Published by Candlewick Press on May 8th 2012
Starting middle school brings all the usual challenges — until the unthinkable happens, and Fern and her family must find a way to heal.
Twelve-year-old Fern feels invisible. It seems as though everyone in her family has better things to do than pay attention to her: Mom (when she’s not meditating) helps Dad run the family restaurant; Sarah is taking a gap year after high school; and Holden pretends that Mom and Dad and everyone else doesn’t know he’s gay, even as he fends off bullies at school. Then there’s Charlie: three years old, a "surprise" baby, the center of everyone’s world. He’s devoted to Fern, but he’s annoying, too, always getting his way, always dirty, always commanding attention. If it wasn’t for Ran, Fern’s calm and positive best friend, there’d be nowhere to turn. Ran’s mantra, "All will be well," is soothing in a way that nothing else seems to be. And when Ran says it, Fern can almost believe it’s true. But then tragedy strikes- and Fern feels not only more alone than ever, but also responsible for the accident that has wrenched her family apart. All will not be well. Or at least all will never be the same.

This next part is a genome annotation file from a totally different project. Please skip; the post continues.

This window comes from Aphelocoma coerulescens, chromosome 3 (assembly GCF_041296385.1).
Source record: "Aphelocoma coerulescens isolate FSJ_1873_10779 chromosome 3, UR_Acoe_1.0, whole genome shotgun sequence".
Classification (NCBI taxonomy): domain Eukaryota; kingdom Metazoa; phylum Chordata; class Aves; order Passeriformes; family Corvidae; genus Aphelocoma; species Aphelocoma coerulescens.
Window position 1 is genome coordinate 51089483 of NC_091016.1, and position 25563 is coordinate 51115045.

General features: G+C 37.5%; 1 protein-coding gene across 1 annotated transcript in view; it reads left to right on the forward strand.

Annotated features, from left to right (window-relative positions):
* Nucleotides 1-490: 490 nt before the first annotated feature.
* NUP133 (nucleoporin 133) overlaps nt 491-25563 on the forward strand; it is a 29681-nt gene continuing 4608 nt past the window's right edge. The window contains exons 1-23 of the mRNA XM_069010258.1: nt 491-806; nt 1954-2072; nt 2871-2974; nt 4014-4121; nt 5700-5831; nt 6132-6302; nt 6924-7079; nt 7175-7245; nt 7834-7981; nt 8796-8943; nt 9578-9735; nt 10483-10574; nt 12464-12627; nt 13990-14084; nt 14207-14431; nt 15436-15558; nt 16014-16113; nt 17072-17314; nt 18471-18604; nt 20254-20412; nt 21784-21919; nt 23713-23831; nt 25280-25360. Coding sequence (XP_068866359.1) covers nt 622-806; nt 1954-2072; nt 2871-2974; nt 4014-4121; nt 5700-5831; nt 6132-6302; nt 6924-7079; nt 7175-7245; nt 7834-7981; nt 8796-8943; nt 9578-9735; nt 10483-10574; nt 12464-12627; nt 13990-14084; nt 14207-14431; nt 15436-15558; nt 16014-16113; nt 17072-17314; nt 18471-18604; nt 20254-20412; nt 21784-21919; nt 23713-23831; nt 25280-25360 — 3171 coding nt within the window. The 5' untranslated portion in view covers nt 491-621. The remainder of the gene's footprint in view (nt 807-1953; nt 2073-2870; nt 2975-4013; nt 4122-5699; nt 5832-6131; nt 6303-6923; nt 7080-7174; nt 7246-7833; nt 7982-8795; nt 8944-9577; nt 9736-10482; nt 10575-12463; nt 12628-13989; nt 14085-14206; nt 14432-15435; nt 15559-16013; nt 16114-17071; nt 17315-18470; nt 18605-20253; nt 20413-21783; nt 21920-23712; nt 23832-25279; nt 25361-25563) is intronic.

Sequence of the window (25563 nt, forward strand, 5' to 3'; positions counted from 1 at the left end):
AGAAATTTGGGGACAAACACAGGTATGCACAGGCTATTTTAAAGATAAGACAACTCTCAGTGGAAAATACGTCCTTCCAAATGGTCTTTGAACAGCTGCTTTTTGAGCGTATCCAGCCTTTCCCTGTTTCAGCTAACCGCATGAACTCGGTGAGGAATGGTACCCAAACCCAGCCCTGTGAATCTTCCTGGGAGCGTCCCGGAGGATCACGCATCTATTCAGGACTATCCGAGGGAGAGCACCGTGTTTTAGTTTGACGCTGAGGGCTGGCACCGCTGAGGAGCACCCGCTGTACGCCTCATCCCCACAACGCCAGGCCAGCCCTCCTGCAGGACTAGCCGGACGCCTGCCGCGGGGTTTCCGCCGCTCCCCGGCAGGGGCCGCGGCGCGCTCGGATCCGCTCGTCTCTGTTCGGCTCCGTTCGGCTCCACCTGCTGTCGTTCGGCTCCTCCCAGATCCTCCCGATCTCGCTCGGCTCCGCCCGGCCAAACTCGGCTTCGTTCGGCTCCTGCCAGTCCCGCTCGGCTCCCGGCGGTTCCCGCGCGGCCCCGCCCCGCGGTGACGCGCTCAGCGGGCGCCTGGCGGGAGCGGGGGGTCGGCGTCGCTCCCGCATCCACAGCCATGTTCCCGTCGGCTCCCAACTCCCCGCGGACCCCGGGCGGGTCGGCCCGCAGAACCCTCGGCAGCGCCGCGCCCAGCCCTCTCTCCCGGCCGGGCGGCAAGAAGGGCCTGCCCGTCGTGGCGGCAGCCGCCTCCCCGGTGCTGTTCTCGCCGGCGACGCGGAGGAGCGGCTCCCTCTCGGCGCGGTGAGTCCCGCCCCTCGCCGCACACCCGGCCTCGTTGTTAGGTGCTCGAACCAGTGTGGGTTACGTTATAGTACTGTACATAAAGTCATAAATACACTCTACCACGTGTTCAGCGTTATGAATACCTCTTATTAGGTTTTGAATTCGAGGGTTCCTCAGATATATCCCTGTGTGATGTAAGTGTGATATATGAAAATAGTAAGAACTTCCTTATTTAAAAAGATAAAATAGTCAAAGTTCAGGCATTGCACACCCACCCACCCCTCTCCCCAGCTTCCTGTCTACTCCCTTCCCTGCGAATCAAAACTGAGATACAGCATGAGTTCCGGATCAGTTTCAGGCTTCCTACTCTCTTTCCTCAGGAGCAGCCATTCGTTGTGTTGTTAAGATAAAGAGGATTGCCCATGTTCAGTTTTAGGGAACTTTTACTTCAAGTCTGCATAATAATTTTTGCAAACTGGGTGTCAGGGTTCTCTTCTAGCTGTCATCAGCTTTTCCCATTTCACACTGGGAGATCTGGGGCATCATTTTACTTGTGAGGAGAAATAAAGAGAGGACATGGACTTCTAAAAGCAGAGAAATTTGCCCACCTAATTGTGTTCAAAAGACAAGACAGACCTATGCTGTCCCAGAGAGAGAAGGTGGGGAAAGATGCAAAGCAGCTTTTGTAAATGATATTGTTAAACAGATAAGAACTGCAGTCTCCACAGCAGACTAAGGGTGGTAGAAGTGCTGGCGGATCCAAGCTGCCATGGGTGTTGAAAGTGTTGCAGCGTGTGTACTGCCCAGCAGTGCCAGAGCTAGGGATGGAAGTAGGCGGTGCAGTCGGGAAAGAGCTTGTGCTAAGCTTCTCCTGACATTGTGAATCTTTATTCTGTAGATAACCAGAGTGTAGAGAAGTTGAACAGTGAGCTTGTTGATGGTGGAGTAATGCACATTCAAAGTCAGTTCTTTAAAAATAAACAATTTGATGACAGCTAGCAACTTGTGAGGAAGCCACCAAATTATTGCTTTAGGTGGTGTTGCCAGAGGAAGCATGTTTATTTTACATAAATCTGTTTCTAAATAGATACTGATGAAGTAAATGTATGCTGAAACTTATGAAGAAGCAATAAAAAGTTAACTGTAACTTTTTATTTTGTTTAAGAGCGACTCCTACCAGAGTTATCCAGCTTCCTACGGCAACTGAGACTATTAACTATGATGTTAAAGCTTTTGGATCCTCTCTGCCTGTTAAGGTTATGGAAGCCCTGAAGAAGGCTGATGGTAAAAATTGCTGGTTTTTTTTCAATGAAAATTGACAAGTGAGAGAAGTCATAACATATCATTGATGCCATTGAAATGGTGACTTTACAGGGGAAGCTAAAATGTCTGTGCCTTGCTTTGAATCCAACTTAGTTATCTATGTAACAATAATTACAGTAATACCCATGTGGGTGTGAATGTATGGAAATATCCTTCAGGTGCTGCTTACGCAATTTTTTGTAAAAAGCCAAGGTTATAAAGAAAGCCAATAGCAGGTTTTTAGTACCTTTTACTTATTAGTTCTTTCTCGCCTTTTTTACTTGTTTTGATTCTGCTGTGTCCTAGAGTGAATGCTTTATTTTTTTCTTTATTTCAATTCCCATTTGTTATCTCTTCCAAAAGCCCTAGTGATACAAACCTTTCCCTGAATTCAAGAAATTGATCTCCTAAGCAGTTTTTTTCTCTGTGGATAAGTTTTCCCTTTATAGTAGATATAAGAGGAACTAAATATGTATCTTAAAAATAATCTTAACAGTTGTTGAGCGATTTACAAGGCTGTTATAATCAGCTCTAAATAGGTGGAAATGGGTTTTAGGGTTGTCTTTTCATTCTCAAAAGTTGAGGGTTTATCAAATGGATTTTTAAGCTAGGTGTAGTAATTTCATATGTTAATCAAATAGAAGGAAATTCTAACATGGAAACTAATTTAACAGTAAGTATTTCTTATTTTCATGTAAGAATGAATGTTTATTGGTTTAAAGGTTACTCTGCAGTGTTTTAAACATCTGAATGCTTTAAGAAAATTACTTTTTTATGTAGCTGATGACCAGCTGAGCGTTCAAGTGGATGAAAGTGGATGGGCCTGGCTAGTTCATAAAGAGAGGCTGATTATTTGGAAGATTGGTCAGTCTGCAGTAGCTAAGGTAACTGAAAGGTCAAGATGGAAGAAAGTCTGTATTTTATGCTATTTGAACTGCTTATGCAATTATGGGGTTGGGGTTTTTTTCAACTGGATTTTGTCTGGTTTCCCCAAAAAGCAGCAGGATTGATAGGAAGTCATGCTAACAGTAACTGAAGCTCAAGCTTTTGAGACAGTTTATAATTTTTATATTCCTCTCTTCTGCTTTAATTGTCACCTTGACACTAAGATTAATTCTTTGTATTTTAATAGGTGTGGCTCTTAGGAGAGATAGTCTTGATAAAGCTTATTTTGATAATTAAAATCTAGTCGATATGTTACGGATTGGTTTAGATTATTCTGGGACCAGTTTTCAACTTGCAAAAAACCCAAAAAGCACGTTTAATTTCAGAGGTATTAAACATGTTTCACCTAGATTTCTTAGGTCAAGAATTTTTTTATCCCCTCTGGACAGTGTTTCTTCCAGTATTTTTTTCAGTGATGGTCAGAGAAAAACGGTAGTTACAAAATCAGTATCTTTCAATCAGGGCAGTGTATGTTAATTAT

Short & Sweet: Fern often feels a bit invisible in her family and it is because her 3 year old brother Charlie always takes the spotlight in everything. Her brother Holden used to do everything with her, but now that they are riding the same bus, she has learned that he is being bullied for being gay and wants her to be safe from the bullies. When a tragedy hits her family, Fern blames herself and does not know how to get over losing someone so important. A well-written and theme-filled book, See You at Harry's is bound to be a future award-winner. The characters are flawed and realistic and their reactions to the tragedy differs from person to person. The story hits you hard in the heart even early on, before the actual event occurs. Keep a box of tissues near you when reading this one, you may need the whole box.
Final Verdict: I loved Fern and her uncertainty, she is definitely a middle school student, trying to grow into her own skin while still clinging to the love of her parents and family. This book is a well-written story that will really resonate with most readers.